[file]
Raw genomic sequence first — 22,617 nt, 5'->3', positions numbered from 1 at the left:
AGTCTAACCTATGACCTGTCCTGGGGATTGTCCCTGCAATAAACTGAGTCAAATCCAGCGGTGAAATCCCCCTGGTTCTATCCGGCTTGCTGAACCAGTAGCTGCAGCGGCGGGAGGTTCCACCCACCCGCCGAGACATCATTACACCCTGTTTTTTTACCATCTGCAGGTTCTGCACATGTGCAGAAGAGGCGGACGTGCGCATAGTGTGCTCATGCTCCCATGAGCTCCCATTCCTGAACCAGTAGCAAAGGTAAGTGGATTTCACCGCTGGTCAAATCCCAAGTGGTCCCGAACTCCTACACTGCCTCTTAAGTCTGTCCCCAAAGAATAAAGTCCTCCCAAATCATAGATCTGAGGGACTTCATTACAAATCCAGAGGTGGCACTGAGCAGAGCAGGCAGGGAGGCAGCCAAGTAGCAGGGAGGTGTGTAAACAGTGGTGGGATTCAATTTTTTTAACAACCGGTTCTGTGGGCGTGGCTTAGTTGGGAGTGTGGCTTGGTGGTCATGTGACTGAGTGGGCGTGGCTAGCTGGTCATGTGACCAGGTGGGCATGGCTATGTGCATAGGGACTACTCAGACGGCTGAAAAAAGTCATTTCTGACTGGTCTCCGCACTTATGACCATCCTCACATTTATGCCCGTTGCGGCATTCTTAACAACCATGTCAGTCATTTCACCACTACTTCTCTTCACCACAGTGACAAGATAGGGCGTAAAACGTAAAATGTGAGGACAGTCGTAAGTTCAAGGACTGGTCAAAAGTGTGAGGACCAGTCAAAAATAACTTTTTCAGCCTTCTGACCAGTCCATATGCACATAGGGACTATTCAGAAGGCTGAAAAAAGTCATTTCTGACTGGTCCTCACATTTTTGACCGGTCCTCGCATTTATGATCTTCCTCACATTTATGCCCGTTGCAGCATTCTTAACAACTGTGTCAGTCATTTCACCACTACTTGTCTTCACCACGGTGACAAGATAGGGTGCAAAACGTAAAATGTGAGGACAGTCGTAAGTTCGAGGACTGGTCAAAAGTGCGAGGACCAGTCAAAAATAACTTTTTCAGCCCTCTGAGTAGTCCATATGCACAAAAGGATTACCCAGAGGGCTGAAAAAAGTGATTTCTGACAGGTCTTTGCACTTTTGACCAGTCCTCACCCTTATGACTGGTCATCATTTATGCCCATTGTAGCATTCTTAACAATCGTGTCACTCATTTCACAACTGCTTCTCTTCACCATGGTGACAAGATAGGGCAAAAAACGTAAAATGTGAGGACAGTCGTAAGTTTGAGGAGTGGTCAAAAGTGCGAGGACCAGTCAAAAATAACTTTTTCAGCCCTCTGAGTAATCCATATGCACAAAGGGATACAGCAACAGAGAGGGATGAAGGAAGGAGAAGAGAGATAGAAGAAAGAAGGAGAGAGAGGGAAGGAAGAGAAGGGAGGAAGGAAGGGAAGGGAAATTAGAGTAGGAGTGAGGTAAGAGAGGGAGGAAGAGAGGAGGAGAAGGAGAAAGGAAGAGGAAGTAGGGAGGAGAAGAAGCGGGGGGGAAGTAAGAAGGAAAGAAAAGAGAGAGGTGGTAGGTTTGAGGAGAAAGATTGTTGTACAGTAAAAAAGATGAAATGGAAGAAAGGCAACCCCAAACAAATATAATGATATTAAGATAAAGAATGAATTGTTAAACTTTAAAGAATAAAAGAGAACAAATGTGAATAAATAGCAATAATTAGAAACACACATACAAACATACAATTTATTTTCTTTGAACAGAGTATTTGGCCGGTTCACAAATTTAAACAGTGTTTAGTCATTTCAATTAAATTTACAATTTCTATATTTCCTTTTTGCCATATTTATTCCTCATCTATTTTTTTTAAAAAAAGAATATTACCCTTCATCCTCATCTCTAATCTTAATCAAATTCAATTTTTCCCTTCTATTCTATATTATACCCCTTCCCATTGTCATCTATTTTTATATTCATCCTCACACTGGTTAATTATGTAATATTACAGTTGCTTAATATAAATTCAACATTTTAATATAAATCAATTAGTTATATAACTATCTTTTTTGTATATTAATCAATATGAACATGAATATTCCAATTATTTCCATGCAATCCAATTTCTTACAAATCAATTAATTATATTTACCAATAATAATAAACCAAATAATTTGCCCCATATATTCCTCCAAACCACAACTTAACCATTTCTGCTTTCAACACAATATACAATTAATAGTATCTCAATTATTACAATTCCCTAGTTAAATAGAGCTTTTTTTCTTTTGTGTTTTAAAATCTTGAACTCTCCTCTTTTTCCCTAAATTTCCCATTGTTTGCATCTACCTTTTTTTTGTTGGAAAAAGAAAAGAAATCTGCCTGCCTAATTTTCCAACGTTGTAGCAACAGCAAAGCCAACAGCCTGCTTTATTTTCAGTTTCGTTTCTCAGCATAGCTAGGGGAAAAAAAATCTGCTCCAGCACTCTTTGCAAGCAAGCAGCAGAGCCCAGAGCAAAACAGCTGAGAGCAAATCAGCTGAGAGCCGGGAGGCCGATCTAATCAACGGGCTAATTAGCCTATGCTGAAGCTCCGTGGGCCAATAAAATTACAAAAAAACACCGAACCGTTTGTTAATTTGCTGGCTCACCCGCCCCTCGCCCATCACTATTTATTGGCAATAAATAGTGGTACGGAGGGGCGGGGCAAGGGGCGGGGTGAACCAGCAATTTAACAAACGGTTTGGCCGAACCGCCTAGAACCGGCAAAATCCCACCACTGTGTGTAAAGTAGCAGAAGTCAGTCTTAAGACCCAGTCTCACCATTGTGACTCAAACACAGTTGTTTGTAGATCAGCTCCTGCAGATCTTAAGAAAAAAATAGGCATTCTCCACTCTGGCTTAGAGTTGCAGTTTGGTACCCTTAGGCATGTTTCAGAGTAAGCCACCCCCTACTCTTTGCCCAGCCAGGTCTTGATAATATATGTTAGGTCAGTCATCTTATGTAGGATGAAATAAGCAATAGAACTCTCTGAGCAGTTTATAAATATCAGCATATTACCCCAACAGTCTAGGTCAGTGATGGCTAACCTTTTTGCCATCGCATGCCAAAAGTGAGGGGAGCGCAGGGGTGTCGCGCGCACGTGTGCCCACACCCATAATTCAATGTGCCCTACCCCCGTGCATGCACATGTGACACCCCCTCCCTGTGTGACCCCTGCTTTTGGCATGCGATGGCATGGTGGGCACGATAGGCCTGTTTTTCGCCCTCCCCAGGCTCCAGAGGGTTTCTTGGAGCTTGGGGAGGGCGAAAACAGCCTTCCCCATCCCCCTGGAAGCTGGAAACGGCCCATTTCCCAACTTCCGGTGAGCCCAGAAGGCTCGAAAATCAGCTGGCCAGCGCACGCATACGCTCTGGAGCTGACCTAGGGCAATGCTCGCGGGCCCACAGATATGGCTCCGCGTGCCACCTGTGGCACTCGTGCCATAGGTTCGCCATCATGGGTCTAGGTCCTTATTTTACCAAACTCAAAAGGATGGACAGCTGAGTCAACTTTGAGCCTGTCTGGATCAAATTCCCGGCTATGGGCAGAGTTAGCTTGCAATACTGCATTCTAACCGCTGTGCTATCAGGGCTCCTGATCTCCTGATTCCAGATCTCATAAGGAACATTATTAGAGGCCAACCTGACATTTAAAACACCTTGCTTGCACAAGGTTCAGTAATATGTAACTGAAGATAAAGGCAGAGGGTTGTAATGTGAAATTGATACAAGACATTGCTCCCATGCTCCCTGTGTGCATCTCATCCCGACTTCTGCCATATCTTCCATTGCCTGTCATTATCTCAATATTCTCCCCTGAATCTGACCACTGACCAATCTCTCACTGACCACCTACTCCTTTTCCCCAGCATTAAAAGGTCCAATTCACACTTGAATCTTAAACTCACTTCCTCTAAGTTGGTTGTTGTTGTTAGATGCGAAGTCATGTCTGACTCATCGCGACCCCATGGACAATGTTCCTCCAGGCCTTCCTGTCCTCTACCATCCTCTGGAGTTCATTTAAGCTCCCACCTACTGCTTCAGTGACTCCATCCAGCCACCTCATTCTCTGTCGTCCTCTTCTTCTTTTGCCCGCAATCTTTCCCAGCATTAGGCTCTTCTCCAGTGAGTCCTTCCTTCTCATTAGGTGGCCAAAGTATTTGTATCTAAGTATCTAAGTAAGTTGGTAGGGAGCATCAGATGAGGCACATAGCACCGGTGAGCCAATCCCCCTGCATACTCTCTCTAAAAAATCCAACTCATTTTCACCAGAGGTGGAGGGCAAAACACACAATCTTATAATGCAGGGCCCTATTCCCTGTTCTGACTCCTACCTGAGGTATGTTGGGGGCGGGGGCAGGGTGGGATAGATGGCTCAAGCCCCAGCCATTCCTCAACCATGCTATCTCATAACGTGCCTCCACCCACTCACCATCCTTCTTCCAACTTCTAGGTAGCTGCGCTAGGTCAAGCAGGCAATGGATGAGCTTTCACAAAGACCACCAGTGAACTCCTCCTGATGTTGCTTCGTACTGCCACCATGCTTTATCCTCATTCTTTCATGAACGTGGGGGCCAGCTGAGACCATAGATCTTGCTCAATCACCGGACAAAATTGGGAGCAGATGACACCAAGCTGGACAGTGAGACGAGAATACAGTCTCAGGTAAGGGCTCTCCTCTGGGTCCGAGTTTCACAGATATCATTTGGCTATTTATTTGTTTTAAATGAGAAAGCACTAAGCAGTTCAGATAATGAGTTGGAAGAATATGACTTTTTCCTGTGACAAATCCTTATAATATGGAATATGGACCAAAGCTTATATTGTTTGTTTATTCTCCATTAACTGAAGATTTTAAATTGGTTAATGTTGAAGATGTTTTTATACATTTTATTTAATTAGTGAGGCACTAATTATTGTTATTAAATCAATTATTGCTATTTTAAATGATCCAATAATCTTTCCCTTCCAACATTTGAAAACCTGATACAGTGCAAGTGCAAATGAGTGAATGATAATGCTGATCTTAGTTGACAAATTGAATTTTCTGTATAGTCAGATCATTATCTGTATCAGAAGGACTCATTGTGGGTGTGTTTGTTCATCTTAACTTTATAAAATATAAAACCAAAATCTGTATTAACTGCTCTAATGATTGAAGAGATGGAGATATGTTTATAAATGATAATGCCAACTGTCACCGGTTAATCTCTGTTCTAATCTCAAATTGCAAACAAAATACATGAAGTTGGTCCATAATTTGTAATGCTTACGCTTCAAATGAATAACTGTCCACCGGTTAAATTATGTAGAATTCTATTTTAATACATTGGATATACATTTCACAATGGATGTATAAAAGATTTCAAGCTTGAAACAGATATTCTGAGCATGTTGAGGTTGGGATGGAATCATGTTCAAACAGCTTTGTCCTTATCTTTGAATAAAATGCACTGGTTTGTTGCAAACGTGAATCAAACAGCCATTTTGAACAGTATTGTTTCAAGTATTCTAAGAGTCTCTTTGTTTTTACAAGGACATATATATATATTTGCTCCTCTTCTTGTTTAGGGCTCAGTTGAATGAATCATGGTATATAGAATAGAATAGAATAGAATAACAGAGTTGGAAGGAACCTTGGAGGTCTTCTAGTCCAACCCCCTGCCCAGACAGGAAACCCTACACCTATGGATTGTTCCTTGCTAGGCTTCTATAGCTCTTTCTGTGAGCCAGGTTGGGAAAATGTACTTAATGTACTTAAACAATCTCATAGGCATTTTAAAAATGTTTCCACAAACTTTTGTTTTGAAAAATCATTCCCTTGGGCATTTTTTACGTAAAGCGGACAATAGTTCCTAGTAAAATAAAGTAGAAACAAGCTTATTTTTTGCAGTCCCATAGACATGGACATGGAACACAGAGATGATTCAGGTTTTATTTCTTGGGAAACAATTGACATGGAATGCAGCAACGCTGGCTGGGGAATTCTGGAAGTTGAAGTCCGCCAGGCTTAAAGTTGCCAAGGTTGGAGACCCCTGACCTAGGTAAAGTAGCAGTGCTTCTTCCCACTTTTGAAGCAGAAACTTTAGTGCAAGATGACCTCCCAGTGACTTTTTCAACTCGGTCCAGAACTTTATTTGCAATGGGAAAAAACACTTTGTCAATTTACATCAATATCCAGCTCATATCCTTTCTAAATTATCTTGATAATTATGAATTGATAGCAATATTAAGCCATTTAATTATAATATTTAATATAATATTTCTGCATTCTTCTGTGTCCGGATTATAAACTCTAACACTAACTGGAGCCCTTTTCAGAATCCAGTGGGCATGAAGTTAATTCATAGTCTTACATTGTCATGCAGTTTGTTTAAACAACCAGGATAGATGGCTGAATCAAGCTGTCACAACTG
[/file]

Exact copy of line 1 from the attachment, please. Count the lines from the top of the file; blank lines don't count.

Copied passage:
Raw genomic sequence first — 22,617 nt, 5'->3', positions numbered from 1 at the left: